The availability of both 16-bit Thumb and 32-bit ARM instruction sets gives designers the flexibility to emphasize performance or code size on a subroutine level, according to the requirements of their applications. For example, critical loops for applications such as fast interrupts and DSP algorithms can be coded using the full ARM instruction set then linked with Thumb code.

I presume that Thumb instructions are preserved in the move to 64 bit cores. “Somewhere” I saw the value of about 8% as the total memory size increase moving to 64 bit object code on an ARM. So way better than a double, but you will still take a memory hit (albeit a small one) on making all the code 64 bit compiled. It also means some attention being paid to the details of just how you compile what (IIRC there are settings you can chose to enable Thumb instructions, or not).

Thus the lag in getting a 64 Bit OS released for the Pi 3. If it isn’t done properly and well, you could end up worse off on some measures than just running the 32 bit release.

So mostly it’s just a clock speedup and more cache that you get. For that reason I’d not been in a big hurry (besides, the Pi 2 was “good enough” almost all the time and “tolerable” the rest).

Living on it a few days

I’ve been living on it for a few days now, somewhere around 3 or maybe 4. I’m a happy camper. It doesn’t give me those “I wish it were faster” moments very often at all. (When first opening a browser with 10 tabs in it, reloading the history, I still get that, yet the CPU monitor doesn’t show it pegged so likely not a “Pi issue”. Also when saving a long posting in one tab while having hit ‘reload’ on the preview in another, I’d like more; but again that is as likely to be WordPress as the Pi… or maybe more likely).

In short, I’m quite happy with it, and the “urge” to occasionally boot up the Evo or the Chromebox is simply gone. This is a “very good thing” as now it means I’m free to try installing Linux on the HP Chromebox. Something I was a bit reticent about back when it was my “backup posting box”. What I’d go to when things got too slow on the Pi 2 with a very long posting. It has been “off” for about a month now (or maybe two) and I’ve shown I can live without it even for posting. This also means that the $35 Pi Model 3 is as usable to me as the $179 HP Chromebox. (In fairness, that was the 3 years back price… and time moves on). So despite all their differences (the Chrombox has a fairly fast Intel CPU in it and lots of memory) the speed perception is about the same, now. Yet the tendency for the Chrome “straight jacket” to bind remains. It’s the Chrome way or the highway…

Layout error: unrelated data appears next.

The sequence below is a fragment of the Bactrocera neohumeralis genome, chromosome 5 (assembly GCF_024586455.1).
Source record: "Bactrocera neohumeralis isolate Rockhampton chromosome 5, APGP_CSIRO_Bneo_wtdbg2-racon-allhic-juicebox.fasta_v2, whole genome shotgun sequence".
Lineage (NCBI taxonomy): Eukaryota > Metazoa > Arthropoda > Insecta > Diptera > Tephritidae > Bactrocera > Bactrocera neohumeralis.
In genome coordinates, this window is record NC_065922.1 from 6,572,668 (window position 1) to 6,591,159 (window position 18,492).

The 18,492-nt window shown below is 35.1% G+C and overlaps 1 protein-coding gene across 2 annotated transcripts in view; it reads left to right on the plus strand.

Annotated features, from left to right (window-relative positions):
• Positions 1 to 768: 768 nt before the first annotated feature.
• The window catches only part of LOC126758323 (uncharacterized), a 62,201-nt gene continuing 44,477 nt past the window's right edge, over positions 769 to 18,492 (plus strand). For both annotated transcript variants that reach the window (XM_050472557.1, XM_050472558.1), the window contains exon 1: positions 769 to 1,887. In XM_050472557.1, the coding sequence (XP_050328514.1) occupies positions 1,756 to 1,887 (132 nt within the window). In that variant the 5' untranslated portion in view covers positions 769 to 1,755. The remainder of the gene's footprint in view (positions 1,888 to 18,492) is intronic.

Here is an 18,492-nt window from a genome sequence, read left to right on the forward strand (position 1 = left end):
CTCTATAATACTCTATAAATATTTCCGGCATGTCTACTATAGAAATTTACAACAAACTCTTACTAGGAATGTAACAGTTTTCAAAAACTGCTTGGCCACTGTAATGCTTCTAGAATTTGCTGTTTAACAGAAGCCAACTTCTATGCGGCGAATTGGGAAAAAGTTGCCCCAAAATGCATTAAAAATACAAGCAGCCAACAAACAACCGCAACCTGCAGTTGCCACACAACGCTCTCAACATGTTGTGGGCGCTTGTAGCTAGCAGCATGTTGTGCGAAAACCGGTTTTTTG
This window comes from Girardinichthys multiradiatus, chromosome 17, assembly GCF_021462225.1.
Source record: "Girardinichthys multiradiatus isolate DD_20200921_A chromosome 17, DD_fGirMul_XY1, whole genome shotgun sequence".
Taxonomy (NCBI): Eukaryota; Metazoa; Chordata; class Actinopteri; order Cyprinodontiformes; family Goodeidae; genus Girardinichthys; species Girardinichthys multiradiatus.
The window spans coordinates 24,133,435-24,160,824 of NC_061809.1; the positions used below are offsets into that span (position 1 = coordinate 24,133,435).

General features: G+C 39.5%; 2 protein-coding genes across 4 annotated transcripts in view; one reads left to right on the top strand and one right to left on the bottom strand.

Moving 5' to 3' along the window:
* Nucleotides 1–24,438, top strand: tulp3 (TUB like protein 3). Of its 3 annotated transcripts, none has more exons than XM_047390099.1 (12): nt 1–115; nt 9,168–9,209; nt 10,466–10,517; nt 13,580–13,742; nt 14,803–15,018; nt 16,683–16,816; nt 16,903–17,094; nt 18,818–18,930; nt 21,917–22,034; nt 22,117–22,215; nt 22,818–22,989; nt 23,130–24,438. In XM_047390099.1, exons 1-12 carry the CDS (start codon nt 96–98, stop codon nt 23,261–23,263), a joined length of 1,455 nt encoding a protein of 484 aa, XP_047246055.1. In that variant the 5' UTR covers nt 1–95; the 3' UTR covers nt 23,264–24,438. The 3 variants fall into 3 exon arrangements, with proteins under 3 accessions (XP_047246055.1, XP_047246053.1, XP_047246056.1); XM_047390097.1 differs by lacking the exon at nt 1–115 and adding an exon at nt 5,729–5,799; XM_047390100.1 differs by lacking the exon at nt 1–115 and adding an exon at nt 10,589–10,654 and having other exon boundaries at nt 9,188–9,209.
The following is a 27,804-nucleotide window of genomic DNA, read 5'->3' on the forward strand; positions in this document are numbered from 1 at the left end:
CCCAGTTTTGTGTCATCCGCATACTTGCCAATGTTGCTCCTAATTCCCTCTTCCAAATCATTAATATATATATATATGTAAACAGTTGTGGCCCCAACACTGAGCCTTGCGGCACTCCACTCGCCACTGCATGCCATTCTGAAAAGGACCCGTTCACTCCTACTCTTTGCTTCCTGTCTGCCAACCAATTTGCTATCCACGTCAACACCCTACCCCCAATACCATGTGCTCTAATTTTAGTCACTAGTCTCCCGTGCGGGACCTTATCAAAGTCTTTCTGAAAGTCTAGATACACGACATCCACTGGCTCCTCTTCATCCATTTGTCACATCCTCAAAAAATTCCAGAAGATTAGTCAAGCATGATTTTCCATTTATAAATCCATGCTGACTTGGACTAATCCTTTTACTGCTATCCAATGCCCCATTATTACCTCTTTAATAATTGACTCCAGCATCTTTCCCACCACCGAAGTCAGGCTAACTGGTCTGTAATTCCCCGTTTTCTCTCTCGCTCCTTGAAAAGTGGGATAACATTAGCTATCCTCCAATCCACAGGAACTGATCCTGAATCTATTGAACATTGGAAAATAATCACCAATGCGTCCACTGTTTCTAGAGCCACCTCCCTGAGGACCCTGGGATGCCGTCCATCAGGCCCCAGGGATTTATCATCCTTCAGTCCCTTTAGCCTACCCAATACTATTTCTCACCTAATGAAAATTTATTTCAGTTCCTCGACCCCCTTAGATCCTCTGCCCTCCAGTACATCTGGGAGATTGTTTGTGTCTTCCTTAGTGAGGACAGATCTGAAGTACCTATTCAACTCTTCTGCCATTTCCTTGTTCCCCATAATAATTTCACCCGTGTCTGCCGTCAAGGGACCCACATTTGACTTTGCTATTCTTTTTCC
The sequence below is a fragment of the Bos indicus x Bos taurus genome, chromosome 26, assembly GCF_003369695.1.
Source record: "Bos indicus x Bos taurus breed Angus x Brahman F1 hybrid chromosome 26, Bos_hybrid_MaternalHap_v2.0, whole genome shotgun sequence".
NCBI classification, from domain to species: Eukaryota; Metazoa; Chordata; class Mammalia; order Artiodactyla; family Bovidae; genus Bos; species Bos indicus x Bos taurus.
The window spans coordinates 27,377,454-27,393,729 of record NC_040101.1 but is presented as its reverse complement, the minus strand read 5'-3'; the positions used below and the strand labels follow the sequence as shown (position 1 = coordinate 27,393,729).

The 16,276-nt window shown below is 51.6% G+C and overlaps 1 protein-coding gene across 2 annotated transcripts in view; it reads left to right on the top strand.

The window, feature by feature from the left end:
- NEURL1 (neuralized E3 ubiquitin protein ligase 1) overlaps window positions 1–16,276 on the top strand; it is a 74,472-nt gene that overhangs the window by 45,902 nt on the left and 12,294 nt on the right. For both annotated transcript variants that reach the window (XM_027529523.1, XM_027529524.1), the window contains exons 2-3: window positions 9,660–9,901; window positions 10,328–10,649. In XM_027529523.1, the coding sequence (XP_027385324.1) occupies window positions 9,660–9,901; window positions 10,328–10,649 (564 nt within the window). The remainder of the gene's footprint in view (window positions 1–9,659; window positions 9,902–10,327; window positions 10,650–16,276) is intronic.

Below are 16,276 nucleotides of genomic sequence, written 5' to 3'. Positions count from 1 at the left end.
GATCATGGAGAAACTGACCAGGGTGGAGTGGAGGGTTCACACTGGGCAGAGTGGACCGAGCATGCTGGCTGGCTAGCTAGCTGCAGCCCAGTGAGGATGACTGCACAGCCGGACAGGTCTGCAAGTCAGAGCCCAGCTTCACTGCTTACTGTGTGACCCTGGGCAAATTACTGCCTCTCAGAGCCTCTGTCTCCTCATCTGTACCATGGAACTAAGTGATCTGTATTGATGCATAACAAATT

As of now, on my “someday list” is to go ahead with that “Install real linux” onto the Chromebox. If I screw it up, the downside is now very small. At present, about the only thing it does better is video (and I’ve not tested video on the Pi 3 so who knows…) so ‘worst case’ is that my intention of making it a media server to the TV (CromeOS does that nicely) for Netflix gets moved onto some other box.

Anything done locally on the box seems “snappier” and just fine. Editing images in GIMP. Editing pages. I’ve not tried anything exotic yet; and I’m sure it’s not going to impress anyone for raw compute power. Also, the gamers will never be impressed (but I’m not a gamer and don’t need the newest octo-core Intel SuperDuperWattSuckium chip to make real time jet fighting happen…) For those things that I do, it is plenty and is comfortable. Since the Pi 2 was fast enough to recompile a Linux Kernel, this will be more than fast enough. That’s about the biggest one shot thing I do.

Odds & Ends

I got the heat sink kit. A finger applied to the CPU cooling fins shows them ‘mildly warm’ when at idle and ‘that seems a bit hot’ when running full tilt. I’m sure that without heatsink it would be fine, though I’d expect that at full tilt it might be pushing to the acceptable limit of CPU die temps. (That’s at ‘boiling water’ hot…) So I’d get the heatsink. It likely isn’t needed at all, but will increase die lifetime and help if you put the thing inside a challenging environment like a closed box case…I’m using one of those, but with the lid off.

Back at the wiki, per overclocking:

Pi2; 1000 MHz ARM, 500 MHz core, 500 MHz SDRAM, 2 overvolt,
Pi3; 1100 MHz ARM, 550 MHz core, 500 MHz SDRAM, 6 overvolt. In system information CPU speed will appear as 1200 MHz. When in idle speed lowers to 600 MHz.

These are “overclock” settings. I’ve not changed any of those settings on my Pi chip, so I might be running a slower clock than possible or with ‘overvolts’ lower than possible. i.e. I’ve not pushed the limits.

Oddly, or perhaps because…, I’ve not changed anything from the defaults on the Pi 2, a check on the max CPU speed (like this: sudo cat /sys/devices/system/cpu/cpu0/cpufreq/cpuinfo_max_freq ) gave me:

[root@ARCH_pi_64 cpufreq]# cat cpuinfo_max_freq 

so it is running at 1.2 Ghz, despite no special settings made.

But apparently I’m not stressing it much via posting anyway:

[root@ARCH_pi_64 cpufreq]# cat cpuinfo_min_freq 
[root@ARCH_pi_64 cpufreq]# cat cpuinfo_cur_freq 

It is also running fairly cool at the moment:

[root@ARCH_pi_64 cpufreq]# /opt/vc/bin/vcgencmd measure_temp 

All of which is just fine with me!

(Once I figure out something reasonable to keep it busy and working, I’ll post some stats from that, too. The “at the wall” numbers.